Women in Trucking as a Career

In this Article

There has never been a better time to become a truck driver, especially for women who are looking to start a new career. Women have been entering the trucking industry faster than ever. According to the Women in Trucking Association, 13.7% of over the road (OTR) drivers are women (2022). This is a 10% increase from 2019.

Still, some questions remain. Should women head into trucking? What does a truck driver do? Read on to learn the answers to these questions and more!

Women in Trucking: History at a Glance

Trucking has been around a lot longer than 18-wheelers have. Many types of vehicles were considered trucks until 1896, when Gottlieb Daimler invented the motorized vehicle.

  • “Stagecoach Mary” Fields, a woman who was freed from slavery in 1865, is considered to be the pioneer for women in trucking. At 60 years of age, she joined the U.S. Postal Service and drove a team of six horses and a mule named Moses through rain, snow, sleet, and hail to deliver mail to people.

  • Around 1920, during the time of the suffrage movement and WWI, Luella Bates was believed to be the first known woman to get her commercial truck driving license. She brought on a few other women to work with her while their husbands were away fighting. They tested automobiles and drove freight across the United States. Not to mention, Bates was also a master mechanic, continuing to prove that women could do anything men could, even during a time when their voices often went unheard.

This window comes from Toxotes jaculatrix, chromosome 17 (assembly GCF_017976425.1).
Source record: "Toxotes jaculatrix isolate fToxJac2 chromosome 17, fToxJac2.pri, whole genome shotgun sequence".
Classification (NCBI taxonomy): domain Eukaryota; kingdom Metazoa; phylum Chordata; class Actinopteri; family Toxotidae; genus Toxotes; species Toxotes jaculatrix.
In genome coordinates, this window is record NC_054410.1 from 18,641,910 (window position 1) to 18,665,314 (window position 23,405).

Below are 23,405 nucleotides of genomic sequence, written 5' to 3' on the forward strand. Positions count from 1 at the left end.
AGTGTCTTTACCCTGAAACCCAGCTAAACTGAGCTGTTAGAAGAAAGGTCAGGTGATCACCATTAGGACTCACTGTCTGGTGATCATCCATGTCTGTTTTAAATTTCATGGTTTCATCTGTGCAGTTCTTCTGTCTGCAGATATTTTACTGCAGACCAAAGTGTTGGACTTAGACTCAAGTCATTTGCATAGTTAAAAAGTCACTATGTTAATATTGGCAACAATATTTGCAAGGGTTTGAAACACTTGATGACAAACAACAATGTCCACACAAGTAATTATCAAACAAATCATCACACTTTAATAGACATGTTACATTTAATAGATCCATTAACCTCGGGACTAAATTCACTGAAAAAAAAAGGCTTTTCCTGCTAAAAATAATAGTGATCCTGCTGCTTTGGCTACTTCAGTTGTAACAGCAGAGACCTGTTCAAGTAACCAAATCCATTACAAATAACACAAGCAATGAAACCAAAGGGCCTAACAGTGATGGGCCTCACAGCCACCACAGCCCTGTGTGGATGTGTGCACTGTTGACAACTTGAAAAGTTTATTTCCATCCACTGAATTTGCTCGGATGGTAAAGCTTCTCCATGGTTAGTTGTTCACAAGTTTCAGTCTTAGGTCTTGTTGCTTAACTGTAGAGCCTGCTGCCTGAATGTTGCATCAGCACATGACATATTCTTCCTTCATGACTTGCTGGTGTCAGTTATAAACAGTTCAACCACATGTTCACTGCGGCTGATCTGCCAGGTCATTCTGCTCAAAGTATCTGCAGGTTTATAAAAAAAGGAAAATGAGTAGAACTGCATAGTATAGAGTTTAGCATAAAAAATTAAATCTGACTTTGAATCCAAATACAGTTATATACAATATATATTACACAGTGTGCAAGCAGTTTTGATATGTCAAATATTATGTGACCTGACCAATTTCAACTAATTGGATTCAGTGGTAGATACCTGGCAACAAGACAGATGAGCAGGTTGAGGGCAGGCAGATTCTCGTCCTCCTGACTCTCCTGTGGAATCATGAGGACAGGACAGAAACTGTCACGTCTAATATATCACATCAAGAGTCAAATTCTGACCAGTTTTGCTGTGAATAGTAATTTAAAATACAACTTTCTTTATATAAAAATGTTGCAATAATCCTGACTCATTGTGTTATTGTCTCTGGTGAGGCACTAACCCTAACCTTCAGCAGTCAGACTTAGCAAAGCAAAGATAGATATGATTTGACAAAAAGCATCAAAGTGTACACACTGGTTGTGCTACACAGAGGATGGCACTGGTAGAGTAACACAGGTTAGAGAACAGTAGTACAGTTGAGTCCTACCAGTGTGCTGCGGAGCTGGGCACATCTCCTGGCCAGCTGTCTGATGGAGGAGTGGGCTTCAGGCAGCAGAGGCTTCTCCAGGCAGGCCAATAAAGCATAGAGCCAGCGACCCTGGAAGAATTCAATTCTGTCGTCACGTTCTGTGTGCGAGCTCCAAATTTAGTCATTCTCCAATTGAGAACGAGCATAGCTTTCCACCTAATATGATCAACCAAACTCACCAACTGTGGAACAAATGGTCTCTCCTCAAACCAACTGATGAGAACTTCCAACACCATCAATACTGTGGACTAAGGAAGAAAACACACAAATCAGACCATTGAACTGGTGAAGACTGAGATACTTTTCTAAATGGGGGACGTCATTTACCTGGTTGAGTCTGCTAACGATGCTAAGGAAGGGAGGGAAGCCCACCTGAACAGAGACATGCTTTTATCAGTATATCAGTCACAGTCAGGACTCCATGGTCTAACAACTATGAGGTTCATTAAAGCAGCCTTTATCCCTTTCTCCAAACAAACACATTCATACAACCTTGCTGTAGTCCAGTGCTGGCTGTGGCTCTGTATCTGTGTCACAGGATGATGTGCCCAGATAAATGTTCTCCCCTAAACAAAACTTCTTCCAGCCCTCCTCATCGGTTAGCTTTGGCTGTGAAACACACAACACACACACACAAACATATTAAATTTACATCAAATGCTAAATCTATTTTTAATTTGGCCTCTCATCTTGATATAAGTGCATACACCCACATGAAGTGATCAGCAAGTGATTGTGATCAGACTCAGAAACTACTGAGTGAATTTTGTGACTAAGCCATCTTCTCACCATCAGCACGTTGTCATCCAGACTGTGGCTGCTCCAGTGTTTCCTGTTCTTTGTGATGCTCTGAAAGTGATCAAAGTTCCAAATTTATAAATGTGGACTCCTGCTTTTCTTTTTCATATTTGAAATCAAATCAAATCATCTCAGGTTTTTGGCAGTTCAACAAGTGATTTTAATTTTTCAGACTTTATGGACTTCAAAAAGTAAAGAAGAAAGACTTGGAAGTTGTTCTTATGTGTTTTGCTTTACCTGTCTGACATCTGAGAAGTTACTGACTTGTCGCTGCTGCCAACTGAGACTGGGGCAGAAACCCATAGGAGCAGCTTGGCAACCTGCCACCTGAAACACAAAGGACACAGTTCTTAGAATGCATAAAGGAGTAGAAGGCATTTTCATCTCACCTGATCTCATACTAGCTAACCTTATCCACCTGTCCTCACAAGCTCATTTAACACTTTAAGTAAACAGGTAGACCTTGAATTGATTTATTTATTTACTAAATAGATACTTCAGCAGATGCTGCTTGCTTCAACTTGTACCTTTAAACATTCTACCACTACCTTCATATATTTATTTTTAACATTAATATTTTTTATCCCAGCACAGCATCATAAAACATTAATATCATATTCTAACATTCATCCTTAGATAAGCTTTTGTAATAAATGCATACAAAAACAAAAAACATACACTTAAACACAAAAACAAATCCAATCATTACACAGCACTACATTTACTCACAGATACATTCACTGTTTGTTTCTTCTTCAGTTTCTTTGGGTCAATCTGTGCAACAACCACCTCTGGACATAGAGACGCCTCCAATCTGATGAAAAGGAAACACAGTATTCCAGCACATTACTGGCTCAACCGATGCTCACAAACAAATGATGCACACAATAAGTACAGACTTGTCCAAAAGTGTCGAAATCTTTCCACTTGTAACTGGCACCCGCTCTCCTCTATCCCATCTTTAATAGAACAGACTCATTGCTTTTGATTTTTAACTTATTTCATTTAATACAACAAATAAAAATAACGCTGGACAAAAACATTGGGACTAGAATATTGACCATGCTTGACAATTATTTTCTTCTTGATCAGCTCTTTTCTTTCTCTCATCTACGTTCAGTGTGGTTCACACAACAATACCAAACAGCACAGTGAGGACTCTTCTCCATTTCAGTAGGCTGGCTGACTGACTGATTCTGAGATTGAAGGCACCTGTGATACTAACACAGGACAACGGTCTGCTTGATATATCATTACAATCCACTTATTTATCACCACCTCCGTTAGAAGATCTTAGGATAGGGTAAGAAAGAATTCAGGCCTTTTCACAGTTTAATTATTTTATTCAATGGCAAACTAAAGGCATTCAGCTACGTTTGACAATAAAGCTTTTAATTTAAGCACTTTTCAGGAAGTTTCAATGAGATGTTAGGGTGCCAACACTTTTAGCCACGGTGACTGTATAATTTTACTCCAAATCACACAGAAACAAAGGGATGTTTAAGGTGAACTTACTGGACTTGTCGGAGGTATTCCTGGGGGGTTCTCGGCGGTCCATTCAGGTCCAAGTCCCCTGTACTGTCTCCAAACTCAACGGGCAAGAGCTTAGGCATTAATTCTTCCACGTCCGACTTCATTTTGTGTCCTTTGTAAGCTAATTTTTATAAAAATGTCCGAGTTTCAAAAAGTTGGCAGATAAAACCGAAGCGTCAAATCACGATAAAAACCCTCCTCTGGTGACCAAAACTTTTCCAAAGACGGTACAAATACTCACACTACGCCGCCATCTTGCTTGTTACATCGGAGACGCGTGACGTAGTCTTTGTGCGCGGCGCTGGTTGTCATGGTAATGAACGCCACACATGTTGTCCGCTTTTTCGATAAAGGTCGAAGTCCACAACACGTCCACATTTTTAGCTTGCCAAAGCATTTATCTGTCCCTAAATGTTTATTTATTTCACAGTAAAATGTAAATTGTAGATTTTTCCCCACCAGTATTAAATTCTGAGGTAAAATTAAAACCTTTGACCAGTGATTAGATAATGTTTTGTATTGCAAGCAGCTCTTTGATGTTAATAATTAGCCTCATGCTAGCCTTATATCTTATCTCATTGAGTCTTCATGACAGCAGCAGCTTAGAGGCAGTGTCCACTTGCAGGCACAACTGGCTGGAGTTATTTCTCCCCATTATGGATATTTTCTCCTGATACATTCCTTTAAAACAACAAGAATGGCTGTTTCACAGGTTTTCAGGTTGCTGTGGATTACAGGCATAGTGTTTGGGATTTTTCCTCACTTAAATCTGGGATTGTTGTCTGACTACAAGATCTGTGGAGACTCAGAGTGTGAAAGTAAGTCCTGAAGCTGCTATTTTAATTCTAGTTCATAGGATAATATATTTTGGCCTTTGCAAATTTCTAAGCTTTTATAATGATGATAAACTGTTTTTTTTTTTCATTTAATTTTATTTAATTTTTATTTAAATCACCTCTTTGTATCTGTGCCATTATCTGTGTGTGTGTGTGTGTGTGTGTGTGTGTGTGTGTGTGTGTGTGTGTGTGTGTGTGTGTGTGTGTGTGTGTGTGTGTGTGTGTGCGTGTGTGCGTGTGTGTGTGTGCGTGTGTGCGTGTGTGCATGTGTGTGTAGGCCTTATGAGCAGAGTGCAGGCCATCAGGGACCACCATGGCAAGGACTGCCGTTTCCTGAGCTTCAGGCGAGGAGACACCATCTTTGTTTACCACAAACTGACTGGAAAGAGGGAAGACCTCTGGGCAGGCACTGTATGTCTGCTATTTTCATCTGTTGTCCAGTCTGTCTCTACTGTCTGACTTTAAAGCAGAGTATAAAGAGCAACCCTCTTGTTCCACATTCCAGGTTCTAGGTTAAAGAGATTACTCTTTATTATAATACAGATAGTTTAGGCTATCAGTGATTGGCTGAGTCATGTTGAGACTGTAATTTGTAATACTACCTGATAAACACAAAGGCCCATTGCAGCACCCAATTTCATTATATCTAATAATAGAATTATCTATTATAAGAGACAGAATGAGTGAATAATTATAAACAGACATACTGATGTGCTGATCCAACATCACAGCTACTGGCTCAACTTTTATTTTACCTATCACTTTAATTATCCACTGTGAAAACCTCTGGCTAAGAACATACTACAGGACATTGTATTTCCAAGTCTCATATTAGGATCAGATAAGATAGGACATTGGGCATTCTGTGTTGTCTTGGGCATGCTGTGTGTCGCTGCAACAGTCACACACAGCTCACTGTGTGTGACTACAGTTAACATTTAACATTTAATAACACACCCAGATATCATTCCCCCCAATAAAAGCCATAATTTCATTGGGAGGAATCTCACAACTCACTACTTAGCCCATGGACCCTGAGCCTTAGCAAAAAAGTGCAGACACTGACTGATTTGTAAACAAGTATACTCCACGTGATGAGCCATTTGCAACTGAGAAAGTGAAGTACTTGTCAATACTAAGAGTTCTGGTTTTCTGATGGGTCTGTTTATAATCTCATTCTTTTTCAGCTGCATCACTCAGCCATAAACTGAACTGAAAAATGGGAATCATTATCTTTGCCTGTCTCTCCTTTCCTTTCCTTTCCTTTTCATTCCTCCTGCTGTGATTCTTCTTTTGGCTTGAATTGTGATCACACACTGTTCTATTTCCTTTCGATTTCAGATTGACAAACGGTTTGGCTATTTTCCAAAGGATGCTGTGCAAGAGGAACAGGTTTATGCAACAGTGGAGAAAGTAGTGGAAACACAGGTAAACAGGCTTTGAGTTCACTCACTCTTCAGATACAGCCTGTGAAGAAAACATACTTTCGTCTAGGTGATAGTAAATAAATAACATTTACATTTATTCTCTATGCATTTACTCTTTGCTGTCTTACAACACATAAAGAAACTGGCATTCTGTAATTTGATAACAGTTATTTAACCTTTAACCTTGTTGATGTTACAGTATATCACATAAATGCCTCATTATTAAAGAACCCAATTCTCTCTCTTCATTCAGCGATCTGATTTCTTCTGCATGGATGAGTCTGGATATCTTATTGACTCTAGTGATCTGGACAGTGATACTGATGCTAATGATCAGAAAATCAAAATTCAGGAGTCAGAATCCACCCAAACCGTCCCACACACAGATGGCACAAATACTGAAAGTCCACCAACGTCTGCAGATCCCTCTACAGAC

•  During WWII, Queen Elizabeth joined the Auxiliary Territorial Service in England, where she learned how to fix and drive trucks for the British forces.

Can Women be Truck Drivers?

"Why trucking? Because I've been looking for a job where I can get good benefits, actually good pay." Judy Sanchez, a trainee in California 

Women are welcome in the trucking industry, and have been joining for many years. Also, women are equally as capable of driving a tractor-trailer as men are. According to the Women in Trucking Association:

  • Women are usually more cautious when they are behind the wheel. Statistically, this means less trucking accidents can occur, and if they do, they are usually at slower speeds, and less serious.

  • When it comes to paying attention to detail, women do a great job. This is important, as truck driving is part paperwork. Truckers have to manage bill of ladings and their electronic logs, which document mileage and time spent driving. They need to manage time, watch routes, and update dispatch — all tasks that require detailed focus.

With the increase in women joining the trucking industry, truck stops and the trucks themselves are now being designed with women in mind to make women more comfortable on and off the clock.

How Many Women are Becoming Truck Drivers?

"There's still drivers out there who think women shouldn't have a place in the trucking industry.  They're few and far between, but unfortunately, they're vocal." Ellen Voie, Women in Trucking president

But what is it really like to be a woman trucker? That depends on who you ask. Women choose to become truckers for many reasons. You may want to add to your life experience, you may have always wanted to be a truck driver, or you need a career that is quick to get into. Most women truckers report a high level of career enjoyment.